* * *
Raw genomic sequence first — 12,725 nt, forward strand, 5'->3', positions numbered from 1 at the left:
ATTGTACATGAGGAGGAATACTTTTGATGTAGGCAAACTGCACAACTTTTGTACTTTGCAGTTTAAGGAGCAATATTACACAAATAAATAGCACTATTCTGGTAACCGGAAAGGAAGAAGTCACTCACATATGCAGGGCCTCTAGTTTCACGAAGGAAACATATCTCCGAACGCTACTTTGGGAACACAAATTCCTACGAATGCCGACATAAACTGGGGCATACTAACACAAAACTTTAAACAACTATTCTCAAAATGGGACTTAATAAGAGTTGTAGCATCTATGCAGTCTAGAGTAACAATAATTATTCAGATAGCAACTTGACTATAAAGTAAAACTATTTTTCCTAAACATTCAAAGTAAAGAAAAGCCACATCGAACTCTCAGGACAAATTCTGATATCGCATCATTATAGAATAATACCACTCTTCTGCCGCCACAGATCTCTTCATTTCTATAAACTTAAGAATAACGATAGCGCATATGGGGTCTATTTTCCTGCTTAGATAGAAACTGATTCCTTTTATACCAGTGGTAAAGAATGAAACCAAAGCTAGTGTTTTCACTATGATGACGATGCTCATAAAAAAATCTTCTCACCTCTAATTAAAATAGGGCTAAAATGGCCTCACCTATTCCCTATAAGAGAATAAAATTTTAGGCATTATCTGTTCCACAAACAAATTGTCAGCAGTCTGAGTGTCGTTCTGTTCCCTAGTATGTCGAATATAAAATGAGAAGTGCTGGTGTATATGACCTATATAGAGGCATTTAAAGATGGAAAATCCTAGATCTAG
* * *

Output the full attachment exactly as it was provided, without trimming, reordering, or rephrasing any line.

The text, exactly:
Raw genomic sequence first — 12,725 nt, forward strand, 5'->3', positions numbered from 1 at the left:
ATTGTACATGAGGAGGAATACTTTTGATGTAGGCAAACTGCACAACTTTTGTACTTTGCAGTTTAAGGAGCAATATTACACAAATAAATAGCACTATTCTGGTAACCGGAAAGGAAGAAGTCACTCACATATGCAGGGCCTCTAGTTTCACGAAGGAAACATATCTCCGAACGCTACTTTGGGAACACAAATTCCTACGAATGCCGACATAAACTGGGGCATACTAACACAAAACTTTAAACAACTATTCTCAAAATGGGACTTAATAAGAGTTGTAGCATCTATGCAGTCTAGAGTAACAATAATTATTCAGATAGCAACTTGACTATAAAGTAAAACTATTTTTCCTAAACATTCAAAGTAAAGAAAAGCCACATCGAACTCTCAGGACAAATTCTGATATCGCATCATTATAGAATAATACCACTCTTCTGCCGCCACAGATCTCTTCATTTCTATAAACTTAAGAATAACGATAGCGCATATGGGGTCTATTTTCCTGCTTAGATAGAAACTGATTCCTTTTATACCAGTGGTAAAGAATGAAACCAAAGCTAGTGTTTTCACTATGATGACGATGCTCATAAAAAAATCTTCTCACCTCTAATTAAAATAGGGCTAAAATGGCCTCACCTATTCCCTATAAGAGAATAAAATTTTAGGCATTATCTGTTCCACAAACAAATTGTCAGCAGTCTGAGTGTCGTTCTGTTCCCTAGTATGTCGAATATAAAATGAGAAGTGCTGGTGTATATGACCTATATAGAGGCATTTAAAGATGGAAAATCCTAGATCTAG